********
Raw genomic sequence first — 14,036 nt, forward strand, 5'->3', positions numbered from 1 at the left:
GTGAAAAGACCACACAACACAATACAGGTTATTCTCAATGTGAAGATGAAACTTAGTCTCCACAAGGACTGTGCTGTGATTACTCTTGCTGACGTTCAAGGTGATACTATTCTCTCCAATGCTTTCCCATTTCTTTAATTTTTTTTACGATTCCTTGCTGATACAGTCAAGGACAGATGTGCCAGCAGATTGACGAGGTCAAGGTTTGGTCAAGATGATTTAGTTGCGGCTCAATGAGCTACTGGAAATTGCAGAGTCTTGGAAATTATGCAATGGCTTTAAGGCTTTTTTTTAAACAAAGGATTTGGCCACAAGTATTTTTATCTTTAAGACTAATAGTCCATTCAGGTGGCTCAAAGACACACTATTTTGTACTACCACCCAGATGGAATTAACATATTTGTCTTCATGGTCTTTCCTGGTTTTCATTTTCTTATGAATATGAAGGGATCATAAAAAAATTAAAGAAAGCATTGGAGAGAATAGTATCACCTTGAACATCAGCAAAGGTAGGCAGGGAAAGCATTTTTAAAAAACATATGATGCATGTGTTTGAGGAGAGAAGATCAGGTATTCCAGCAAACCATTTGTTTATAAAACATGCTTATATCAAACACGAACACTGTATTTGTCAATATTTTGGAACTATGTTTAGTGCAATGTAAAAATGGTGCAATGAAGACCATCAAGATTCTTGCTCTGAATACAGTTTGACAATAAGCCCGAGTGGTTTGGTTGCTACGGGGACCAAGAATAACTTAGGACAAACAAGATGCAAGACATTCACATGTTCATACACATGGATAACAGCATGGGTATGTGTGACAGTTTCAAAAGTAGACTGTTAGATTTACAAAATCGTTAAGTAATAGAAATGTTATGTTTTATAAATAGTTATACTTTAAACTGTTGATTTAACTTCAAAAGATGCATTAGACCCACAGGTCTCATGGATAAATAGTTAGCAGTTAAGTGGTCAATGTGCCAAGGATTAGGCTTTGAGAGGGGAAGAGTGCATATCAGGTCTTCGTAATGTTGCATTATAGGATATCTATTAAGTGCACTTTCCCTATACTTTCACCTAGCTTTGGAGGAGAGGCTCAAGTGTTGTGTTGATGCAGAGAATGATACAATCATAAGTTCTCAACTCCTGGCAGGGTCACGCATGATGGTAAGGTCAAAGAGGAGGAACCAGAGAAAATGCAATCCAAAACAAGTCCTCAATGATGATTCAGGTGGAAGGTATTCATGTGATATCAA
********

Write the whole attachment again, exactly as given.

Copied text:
Raw genomic sequence first — 14,036 nt, forward strand, 5'->3', positions numbered from 1 at the left:
GTGAAAAGACCACACAACACAATACAGGTTATTCTCAATGTGAAGATGAAACTTAGTCTCCACAAGGACTGTGCTGTGATTACTCTTGCTGACGTTCAAGGTGATACTATTCTCTCCAATGCTTTCCCATTTCTTTAATTTTTTTTACGATTCCTTGCTGATACAGTCAAGGACAGATGTGCCAGCAGATTGACGAGGTCAAGGTTTGGTCAAGATGATTTAGTTGCGGCTCAATGAGCTACTGGAAATTGCAGAGTCTTGGAAATTATGCAATGGCTTTAAGGCTTTTTTTTAAACAAAGGATTTGGCCACAAGTATTTTTATCTTTAAGACTAATAGTCCATTCAGGTGGCTCAAAGACACACTATTTTGTACTACCACCCAGATGGAATTAACATATTTGTCTTCATGGTCTTTCCTGGTTTTCATTTTCTTATGAATATGAAGGGATCATAAAAAAATTAAAGAAAGCATTGGAGAGAATAGTATCACCTTGAACATCAGCAAAGGTAGGCAGGGAAAGCATTTTTAAAAAACATATGATGCATGTGTTTGAGGAGAGAAGATCAGGTATTCCAGCAAACCATTTGTTTATAAAACATGCTTATATCAAACACGAACACTGTATTTGTCAATATTTTGGAACTATGTTTAGTGCAATGTAAAAATGGTGCAATGAAGACCATCAAGATTCTTGCTCTGAATACAGTTTGACAATAAGCCCGAGTGGTTTGGTTGCTACGGGGACCAAGAATAACTTAGGACAAACAAGATGCAAGACATTCACATGTTCATACACATGGATAACAGCATGGGTATGTGTGACAGTTTCAAAAGTAGACTGTTAGATTTACAAAATCGTTAAGTAATAGAAATGTTATGTTTTATAAATAGTTATACTTTAAACTGTTGATTTAACTTCAAAAGATGCATTAGACCCACAGGTCTCATGGATAAATAGTTAGCAGTTAAGTGGTCAATGTGCCAAGGATTAGGCTTTGAGAGGGGAAGAGTGCATATCAGGTCTTCGTAATGTTGCATTATAGGATATCTATTAAGTGCACTTTCCCTATACTTTCACCTAGCTTTGGAGGAGAGGCTCAAGTGTTGTGTTGATGCAGAGAATGATACAATCATAAGTTCTCAACTCCTGGCAGGGTCACGCATGATGGTAAGGTCAAAGAGGAGGAACCAGAGAAAATGCAATCCAAAACAAGTCCTCAATGATGATTCAGGTGGAAGGTATTCATGTGATATCAA